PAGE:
It is appropriate to take suitable steps to reform them for their efficient functioning. The government needs to introduce corporate governance rules and procedures to the running of SOEs. The government needs to realign a set of rules and principles that are needed to achieve the purpose of public entities, which is satisfying public needs. The following are useful in reforming State-Owned Enterprises in Ghana:

Accountability: CEOs and Board Chairs of the State-Owned Enterprises in Ghana must be accountable for their decisions and actions as well as submit themselves to whatever scrutiny available and appropriate to the offices they lead. CEOs of the State-Owned Enterprises in Ghana do not account for the corporate decisions they make. The use of internal and external auditing procedures has not been beneficial to the state over the years. Internal Auditors are manipulated at the expense of the state, while an external auditor like the Auditor-General cannot be relied on to apply available laws to ensure proper and effective accountability. There must be strict accountability rules for the heads of all the SOEs and their Boards. They must account for the use of all resources provided to them within a fiscal year.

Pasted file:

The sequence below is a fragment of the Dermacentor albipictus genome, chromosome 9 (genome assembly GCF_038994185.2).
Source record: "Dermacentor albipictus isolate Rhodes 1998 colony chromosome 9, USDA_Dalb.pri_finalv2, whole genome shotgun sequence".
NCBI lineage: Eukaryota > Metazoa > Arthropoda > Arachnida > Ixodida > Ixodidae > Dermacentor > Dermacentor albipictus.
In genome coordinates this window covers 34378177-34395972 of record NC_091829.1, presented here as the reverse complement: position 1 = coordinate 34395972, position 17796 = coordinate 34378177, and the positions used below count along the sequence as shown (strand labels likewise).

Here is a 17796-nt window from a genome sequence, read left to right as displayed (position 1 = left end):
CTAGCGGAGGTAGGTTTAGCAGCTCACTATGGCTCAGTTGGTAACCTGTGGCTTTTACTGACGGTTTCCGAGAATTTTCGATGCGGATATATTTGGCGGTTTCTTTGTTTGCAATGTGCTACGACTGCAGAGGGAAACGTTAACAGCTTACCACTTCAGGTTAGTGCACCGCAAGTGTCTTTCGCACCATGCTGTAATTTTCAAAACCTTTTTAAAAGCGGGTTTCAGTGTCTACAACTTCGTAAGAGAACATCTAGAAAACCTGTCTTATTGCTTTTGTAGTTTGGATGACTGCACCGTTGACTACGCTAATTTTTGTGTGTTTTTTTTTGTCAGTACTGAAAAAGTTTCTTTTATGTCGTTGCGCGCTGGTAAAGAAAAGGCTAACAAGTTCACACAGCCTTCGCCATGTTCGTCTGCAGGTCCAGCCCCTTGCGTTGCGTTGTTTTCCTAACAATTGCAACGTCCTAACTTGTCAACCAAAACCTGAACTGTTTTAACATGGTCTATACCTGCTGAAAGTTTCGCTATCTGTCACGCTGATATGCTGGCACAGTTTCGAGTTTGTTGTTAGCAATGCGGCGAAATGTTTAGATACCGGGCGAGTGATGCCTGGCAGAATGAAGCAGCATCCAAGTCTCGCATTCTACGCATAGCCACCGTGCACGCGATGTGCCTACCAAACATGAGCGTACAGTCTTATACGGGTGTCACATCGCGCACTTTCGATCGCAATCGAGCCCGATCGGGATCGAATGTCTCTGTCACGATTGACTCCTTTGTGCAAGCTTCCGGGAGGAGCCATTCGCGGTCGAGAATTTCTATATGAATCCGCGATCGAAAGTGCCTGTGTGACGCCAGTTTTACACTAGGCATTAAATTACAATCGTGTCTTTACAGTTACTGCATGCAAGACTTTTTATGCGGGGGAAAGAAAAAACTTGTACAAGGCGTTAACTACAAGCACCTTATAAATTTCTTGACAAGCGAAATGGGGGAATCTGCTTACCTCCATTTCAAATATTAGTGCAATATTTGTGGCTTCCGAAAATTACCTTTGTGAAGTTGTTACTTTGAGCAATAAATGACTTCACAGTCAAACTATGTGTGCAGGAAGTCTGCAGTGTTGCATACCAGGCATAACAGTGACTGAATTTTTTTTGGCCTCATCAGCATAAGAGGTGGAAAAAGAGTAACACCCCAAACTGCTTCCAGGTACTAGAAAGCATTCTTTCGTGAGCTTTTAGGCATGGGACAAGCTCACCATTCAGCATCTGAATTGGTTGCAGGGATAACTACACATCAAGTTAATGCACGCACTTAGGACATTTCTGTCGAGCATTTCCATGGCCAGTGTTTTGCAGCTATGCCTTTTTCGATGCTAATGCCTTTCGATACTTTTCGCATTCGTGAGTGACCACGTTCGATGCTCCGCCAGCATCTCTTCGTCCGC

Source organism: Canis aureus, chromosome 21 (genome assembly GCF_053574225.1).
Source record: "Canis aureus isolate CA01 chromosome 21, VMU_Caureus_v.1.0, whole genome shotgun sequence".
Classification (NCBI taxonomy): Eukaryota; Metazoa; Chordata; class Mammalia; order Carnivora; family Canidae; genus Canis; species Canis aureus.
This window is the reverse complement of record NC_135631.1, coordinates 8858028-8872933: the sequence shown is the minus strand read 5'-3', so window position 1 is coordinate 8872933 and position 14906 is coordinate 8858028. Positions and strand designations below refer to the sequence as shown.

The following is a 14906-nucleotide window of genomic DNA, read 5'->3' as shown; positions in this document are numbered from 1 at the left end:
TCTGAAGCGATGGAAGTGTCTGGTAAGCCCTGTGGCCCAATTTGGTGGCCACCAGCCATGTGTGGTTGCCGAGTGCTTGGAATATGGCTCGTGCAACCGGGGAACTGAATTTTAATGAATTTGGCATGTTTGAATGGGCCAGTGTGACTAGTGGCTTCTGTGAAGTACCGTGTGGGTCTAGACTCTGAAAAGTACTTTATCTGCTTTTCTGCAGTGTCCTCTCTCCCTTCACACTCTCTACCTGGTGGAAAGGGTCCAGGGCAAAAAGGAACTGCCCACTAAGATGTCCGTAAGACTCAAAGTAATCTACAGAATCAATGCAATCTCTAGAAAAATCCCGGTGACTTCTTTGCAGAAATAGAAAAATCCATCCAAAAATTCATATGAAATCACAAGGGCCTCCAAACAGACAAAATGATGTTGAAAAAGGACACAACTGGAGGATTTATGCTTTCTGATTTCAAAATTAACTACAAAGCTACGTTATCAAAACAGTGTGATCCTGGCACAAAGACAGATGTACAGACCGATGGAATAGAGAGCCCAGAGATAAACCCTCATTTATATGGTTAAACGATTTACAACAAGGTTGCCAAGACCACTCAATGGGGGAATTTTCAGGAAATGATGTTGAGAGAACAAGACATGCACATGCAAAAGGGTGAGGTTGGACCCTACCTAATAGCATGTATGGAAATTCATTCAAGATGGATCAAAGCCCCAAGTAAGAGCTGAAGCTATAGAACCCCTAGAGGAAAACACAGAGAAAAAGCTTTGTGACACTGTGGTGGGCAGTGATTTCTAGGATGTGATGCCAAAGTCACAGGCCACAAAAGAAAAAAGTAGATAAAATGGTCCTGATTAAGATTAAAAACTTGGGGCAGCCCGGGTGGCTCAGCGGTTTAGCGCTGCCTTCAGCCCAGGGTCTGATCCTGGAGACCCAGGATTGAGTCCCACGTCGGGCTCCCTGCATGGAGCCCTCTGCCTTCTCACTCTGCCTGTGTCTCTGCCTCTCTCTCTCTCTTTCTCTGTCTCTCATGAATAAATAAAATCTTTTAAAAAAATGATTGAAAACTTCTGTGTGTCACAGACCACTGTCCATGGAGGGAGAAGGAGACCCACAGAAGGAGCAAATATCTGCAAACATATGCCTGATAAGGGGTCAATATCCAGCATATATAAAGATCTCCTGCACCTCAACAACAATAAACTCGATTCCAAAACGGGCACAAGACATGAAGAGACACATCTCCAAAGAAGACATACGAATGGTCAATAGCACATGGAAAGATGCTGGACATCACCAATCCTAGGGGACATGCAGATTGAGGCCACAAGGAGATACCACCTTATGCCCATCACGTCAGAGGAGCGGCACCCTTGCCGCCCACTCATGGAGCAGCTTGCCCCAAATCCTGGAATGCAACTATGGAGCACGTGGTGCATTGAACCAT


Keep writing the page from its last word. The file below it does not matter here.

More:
This requires the CEOs to be open in their decisions. Public officials should be as open as possible about all their decisions and actions towards public law and public money. The state needs to evaluate the statutes that regulate the management of State-Owned Enterprises in Ghana. It seems there are no adequate laws that confine the corporate decisions of CEOs of State-Owned Enterprises in Ghana. The CEOs have the luxury to act negligently under political protection.

Performance Contracts: The use of performance contracts has been commended as an effective and promising means of improving the performance of public enterprises as well as public departments and agencies. The successful use of performance contracts in countries like France, Pakistan, South Korea, Malaysia, India, and Kenya has sparked a great deal of interest in the use of the policy around the world. A large number of governments and international institutions are executing policies via this strategy to improve the performance of public enterprises in their countries. It is a state-of-the-art and an essential tool for enhancing good governance and accountability for great output in the public sector.